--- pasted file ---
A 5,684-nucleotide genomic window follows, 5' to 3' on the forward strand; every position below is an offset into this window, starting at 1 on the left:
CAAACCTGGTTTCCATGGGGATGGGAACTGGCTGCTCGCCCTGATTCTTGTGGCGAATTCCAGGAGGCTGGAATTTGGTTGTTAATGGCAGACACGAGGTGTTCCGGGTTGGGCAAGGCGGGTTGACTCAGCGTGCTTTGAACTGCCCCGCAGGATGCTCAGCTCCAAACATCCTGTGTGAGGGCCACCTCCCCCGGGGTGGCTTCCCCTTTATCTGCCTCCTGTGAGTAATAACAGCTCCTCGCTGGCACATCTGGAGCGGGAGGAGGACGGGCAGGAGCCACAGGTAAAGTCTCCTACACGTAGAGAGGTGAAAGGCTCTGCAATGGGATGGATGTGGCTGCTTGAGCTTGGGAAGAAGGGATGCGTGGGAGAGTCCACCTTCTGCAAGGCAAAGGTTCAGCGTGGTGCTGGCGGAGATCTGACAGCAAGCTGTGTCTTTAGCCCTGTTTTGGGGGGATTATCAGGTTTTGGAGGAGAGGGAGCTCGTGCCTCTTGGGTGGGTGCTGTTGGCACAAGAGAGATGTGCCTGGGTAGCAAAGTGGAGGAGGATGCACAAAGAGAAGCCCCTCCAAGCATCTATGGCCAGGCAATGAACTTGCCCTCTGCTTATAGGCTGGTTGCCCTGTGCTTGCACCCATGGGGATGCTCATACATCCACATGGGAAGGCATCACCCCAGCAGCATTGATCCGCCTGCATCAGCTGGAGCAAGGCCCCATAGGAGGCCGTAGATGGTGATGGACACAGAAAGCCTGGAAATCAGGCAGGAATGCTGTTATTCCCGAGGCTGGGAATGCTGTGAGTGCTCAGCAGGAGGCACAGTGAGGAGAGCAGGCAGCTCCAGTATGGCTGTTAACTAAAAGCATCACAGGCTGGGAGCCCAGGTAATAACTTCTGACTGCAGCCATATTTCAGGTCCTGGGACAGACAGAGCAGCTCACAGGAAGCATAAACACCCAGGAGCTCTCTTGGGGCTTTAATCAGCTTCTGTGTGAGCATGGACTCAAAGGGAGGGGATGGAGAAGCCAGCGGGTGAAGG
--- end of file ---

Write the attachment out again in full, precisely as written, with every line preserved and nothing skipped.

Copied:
A 5,684-nucleotide genomic window follows, 5' to 3' on the forward strand; every position below is an offset into this window, starting at 1 on the left:
CAAACCTGGTTTCCATGGGGATGGGAACTGGCTGCTCGCCCTGATTCTTGTGGCGAATTCCAGGAGGCTGGAATTTGGTTGTTAATGGCAGACACGAGGTGTTCCGGGTTGGGCAAGGCGGGTTGACTCAGCGTGCTTTGAACTGCCCCGCAGGATGCTCAGCTCCAAACATCCTGTGTGAGGGCCACCTCCCCCGGGGTGGCTTCCCCTTTATCTGCCTCCTGTGAGTAATAACAGCTCCTCGCTGGCACATCTGGAGCGGGAGGAGGACGGGCAGGAGCCACAGGTAAAGTCTCCTACACGTAGAGAGGTGAAAGGCTCTGCAATGGGATGGATGTGGCTGCTTGAGCTTGGGAAGAAGGGATGCGTGGGAGAGTCCACCTTCTGCAAGGCAAAGGTTCAGCGTGGTGCTGGCGGAGATCTGACAGCAAGCTGTGTCTTTAGCCCTGTTTTGGGGGGATTATCAGGTTTTGGAGGAGAGGGAGCTCGTGCCTCTTGGGTGGGTGCTGTTGGCACAAGAGAGATGTGCCTGGGTAGCAAAGTGGAGGAGGATGCACAAAGAGAAGCCCCTCCAAGCATCTATGGCCAGGCAATGAACTTGCCCTCTGCTTATAGGCTGGTTGCCCTGTGCTTGCACCCATGGGGATGCTCATACATCCACATGGGAAGGCATCACCCCAGCAGCATTGATCCGCCTGCATCAGCTGGAGCAAGGCCCCATAGGAGGCCGTAGATGGTGATGGACACAGAAAGCCTGGAAATCAGGCAGGAATGCTGTTATTCCCGAGGCTGGGAATGCTGTGAGTGCTCAGCAGGAGGCACAGTGAGGAGAGCAGGCAGCTCCAGTATGGCTGTTAACTAAAAGCATCACAGGCTGGGAGCCCAGGTAATAACTTCTGACTGCAGCCATATTTCAGGTCCTGGGACAGACAGAGCAGCTCACAGGAAGCATAAACACCCAGGAGCTCTCTTGGGGCTTTAATCAGCTTCTGTGTGAGCATGGACTCAAAGGGAGGGGATGGAGAAGCCAGCGGGTGAAGG